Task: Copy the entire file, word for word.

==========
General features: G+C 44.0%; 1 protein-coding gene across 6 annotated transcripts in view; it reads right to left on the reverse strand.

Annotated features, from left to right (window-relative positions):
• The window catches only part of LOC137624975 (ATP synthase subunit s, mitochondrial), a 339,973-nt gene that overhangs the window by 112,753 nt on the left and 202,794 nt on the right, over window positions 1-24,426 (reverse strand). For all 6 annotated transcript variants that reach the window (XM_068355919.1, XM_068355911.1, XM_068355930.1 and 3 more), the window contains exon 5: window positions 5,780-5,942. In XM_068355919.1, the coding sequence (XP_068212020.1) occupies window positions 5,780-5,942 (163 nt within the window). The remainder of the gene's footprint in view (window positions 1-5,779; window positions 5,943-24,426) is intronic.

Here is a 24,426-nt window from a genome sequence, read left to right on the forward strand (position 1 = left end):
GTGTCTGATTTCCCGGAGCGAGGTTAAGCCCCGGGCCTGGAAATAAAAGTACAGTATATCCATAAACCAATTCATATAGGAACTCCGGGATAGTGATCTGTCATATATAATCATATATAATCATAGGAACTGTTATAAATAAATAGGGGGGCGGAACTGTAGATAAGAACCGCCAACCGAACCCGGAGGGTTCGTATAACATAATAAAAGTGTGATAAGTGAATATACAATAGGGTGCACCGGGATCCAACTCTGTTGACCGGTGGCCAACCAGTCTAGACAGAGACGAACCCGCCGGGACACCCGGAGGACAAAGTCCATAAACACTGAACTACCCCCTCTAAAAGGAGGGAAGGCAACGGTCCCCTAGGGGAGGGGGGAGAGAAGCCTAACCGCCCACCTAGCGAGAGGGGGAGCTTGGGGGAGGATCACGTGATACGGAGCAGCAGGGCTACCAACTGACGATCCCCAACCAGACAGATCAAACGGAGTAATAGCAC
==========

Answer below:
General features: G+C 44.0%; 1 protein-coding gene across 6 annotated transcripts in view; it reads right to left on the reverse strand.

Annotated features, from left to right (window-relative positions):
• The window catches only part of LOC137624975 (ATP synthase subunit s, mitochondrial), a 339,973-nt gene that overhangs the window by 112,753 nt on the left and 202,794 nt on the right, over window positions 1-24,426 (reverse strand). For all 6 annotated transcript variants that reach the window (XM_068355919.1, XM_068355911.1, XM_068355930.1 and 3 more), the window contains exon 5: window positions 5,780-5,942. In XM_068355919.1, the coding sequence (XP_068212020.1) occupies window positions 5,780-5,942 (163 nt within the window). The remainder of the gene's footprint in view (window positions 1-5,779; window positions 5,943-24,426) is intronic.

Here is a 24,426-nt window from a genome sequence, read left to right on the forward strand (position 1 = left end):
GTGTCTGATTTCCCGGAGCGAGGTTAAGCCCCGGGCCTGGAAATAAAAGTACAGTATATCCATAAACCAATTCATATAGGAACTCCGGGATAGTGATCTGTCATATATAATCATATATAATCATAGGAACTGTTATAAATAAATAGGGGGGCGGAACTGTAGATAAGAACCGCCAACCGAACCCGGAGGGTTCGTATAACATAATAAAAGTGTGATAAGTGAATATACAATAGGGTGCACCGGGATCCAACTCTGTTGACCGGTGGCCAACCAGTCTAGACAGAGACGAACCCGCCGGGACACCCGGAGGACAAAGTCCATAAACACTGAACTACCCCCTCTAAAAGGAGGGAAGGCAACGGTCCCCTAGGGGAGGGGGGAGAGAAGCCTAACCGCCCACCTAGCGAGAGGGGGAGCTTGGGGGAGGATCACGTGATACGGAGCAGCAGGGCTACCAACTGACGATCCCCAACCAGACAGATCAAACGGAGTAATAGCAC